Devin Nunes Asks Jeff Sessions to Investigate Possible FBI Abuses and Lawbreaking

House Intelligence Committee Chairman Devin Nunes has sent a letter to Mr. Magoo Attorney General Jeff Sessions asking him to look into the possibility that the FBI may have broken the law in the way in which it used the Trump dossier manufactured by former British spy and Fusion GPS hireling Christopher Steele.

Nunes cited the Domestic Investigations and Operations Guide (DIOG), which was created by the bureau and approved by the Justice Department, to say he believed the FBI violated procedures requiring verified and documented evidence in applications to the Foreign Intelligence Surveillance Court.

An Oct. 2011 version of the operations guide states that the “accuracy of information contained within FISA applications is of utmost importance… Only documented and verified information may be used to support FBI applications to the court.”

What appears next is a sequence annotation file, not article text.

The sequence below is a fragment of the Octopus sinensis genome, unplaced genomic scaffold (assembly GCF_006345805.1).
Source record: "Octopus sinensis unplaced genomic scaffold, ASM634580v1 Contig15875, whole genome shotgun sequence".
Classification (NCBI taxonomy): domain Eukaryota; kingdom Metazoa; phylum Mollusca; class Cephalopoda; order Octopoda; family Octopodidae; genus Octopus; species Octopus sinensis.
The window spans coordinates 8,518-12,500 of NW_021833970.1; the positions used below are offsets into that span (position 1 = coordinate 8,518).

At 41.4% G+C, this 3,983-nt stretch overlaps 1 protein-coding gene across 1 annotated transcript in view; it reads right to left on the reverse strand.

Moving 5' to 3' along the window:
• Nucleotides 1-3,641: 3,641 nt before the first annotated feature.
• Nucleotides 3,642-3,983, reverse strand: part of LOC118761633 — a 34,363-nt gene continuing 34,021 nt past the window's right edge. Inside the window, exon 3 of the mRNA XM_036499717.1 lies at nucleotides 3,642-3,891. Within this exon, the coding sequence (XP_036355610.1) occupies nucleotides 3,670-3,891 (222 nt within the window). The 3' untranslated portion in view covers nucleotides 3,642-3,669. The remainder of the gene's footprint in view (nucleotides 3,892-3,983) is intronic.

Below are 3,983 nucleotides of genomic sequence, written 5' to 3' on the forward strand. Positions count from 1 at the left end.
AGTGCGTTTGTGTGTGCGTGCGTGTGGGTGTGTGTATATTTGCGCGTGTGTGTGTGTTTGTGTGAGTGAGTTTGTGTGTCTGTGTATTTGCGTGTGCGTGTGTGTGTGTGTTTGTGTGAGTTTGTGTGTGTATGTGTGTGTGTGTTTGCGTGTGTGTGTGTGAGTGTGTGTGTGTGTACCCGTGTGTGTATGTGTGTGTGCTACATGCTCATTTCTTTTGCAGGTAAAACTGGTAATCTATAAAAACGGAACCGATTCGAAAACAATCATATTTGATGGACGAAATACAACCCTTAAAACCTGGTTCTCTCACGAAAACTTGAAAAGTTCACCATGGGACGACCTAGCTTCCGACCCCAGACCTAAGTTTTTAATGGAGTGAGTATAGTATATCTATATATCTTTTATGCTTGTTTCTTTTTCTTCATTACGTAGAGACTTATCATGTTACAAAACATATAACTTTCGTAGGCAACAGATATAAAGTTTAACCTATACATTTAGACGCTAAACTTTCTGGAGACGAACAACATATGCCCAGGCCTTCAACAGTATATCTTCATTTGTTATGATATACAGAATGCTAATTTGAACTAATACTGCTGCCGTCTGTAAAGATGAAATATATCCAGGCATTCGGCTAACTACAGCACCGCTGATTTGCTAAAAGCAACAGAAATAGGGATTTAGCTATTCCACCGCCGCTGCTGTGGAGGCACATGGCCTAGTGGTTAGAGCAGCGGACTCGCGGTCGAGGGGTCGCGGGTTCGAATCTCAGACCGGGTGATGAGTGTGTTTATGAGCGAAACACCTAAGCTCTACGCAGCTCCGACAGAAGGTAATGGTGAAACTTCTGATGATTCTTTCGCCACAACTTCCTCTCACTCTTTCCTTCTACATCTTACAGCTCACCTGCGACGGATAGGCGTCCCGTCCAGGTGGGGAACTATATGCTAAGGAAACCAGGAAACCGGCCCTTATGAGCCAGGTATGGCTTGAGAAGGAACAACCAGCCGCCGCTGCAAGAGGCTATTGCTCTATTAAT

The guidance also states that information in a FISA application must be “thoroughly vetted and confirmed.”

This is a summary reference to the standard Nunes is referring to.

“Former and current DOJ and FBI leadership have confirmed to the committee that unverified information from the Steele dossier comprised an essential part of the FISA applications related to Carter Page,” Nunes wrote Thursday.

Nunes listed five criminal statutes that were possibly violated, including conspiracy, obstruction of justice, contempt of court. It also cites statutes that make it a crime to willfully deprive a person of a right protected by the Constitution and another preventing unauthorized electronic surveillance.

In the letter, Nunes asks Sessions whether these protocols requiring verified information have changed, and if not, what steps the DOJ or FBI taken to hold officials behind the Page application accountable.

As NRO’s Andrew McCarthy, a former federal prosecutor who has worked on FISA cases, notes: